Kanawha Falls offers anglers a chance to catch different kinds of fish and plenty of them.
That’s according to Mark Scott, assistant chief fisheries biologist in Charleston, urges anglers to head for Kanawha Falls at Glen Ferris near Gauley Bridge.
“The New and the Gauley rivers come together to form the Kanawha River,” he says. “The falls serve as a barrier to the upstream movement of fish species. It’s a very productive section. Water quality is excellent.
“The fish come up and congregate at the base of the falls, where there’s a good food supply and excellent forage, including numerous minnows and crawfish and other aquatic insects.
“Some of the largest records and trophy fish come from this area.” The fisheries biologist adds proudly, “We recently measured a walleye that was 33-and-one-quarter inches long and weighed 16 pounds. The existing state record was caught at Kanawha Falls in 1976. We have a length record and a weight record was taken from there.”
In addition, Scott says, striped bass and hybrid striped bass records both came from the Kanawha Falls.
The falls area has produced some nice muskies in the 40-inch class. “We stock the area with fingerling musky too on an annual basis,” Scott says.
Here are some other popular area waters for fishing:
Tailwaters of the Bluestone Dam, including the area below the dam extending down to the State Route 3 bridge. “It’s a popular area for wading and using small Jon boats,” Scott explains.
“The water is shallow. Wading along the banks of the river is productive, and bank fishing is good. There’s access for small boats too.”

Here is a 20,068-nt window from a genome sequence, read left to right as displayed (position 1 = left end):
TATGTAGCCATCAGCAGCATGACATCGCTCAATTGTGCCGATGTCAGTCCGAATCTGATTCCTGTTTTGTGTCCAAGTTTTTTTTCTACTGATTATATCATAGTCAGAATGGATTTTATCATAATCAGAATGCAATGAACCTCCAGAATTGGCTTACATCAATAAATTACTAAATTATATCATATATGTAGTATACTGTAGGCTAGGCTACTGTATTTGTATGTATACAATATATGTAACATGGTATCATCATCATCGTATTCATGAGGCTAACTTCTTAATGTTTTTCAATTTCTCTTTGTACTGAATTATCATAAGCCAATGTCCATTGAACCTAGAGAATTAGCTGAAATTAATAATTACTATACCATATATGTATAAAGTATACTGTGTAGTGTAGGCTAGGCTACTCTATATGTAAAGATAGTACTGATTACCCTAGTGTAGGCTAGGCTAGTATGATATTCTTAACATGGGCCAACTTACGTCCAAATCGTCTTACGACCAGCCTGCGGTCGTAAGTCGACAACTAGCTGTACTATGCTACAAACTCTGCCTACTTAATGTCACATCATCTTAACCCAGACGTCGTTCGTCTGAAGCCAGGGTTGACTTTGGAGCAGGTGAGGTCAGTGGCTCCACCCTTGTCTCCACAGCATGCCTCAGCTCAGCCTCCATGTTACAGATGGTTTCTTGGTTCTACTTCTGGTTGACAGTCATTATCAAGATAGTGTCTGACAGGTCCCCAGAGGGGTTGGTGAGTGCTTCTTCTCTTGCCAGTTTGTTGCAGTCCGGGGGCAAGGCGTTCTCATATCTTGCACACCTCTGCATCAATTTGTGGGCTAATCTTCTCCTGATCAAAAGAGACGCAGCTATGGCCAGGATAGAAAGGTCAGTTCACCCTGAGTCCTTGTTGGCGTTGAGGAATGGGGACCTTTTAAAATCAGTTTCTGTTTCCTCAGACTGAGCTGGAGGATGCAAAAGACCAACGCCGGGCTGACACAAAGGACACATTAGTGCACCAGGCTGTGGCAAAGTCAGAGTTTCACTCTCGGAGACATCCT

The tailwaters are popular for smallmouth, flathead catfish, channel catfish, panfish (rock bass and bluegills), and it also produces large carp, according to Scott.
The DNR fisheries biologist also recommends that anglers try a canoe float trip on the Greenbrier River from Caldwell near Lewisburg downstream to Ronceverte.
“It provides exciting fishing for smallmouth bass and rock bass,” Scott says.
Another spot that is teeming with fish is Hawks Nest Lake, a 250-acre impoundment on the New River.
“It produces excellent fishing for smallmouth bass, spotted bass, crappie, panfish, channel cats, flathead cats, and striped bass hybrids,” Scott says emphatically.
Popular artificial baits for Hawks Nest include various color jigs, crankbaits, and spinners, but all species seemingly are attracted hellgrammites, large creek chubs, minnows, lizards (salamanders), earthworms and nightcrawlers.
And if you are looking for thrilling trout-fishing adventures this fall, chances are you will not have to travel far to find them.
They are waiting for you in the cool limestone waters of southeastern West Virginia. In fact, some of the most famous trout waters in the Eastern U.S. are limestone streams. And they extend all the way from upstate New York to West Virginia.
Folks in the Mountain State can take a measure of pride in knowing that sinking spring creeks of the Greenbrier River Valley contain water quality, aquatic insects, and well-oxygenated chilly water like the larger limestone streams found in the Northeastern U.S.
These limestone streams run underground. When streams do suddenly appear, they provide a mystical experience for anglers—especially those who pursue their prey under catch-and-release, fly-fishing only regulations.
“If you’re in the area and plan to go fishing, you owe it to yourself to try one of these ghost streams,” said Scott. “They’re cool, limestone-enriched underground waterways that create ideal habitat for trout.”
Hatcher, meanwhile, has other ideas when it comes to fishing. He has caught more than one hundred trophy-size channel catfish on chicken livers during the past 15 years.
He has nailed forty smallmouth and largemouth bass citations during the past five years at Stephens Lake, Sandstone Falls and Summersville Lake.
The resolute angler caught twenty of the citation-size bass last season.
Hatcher’s philosophy of fishing is simple: “Stay at it. You cannot catch them if you are on the couch.”
Top o’ the morning!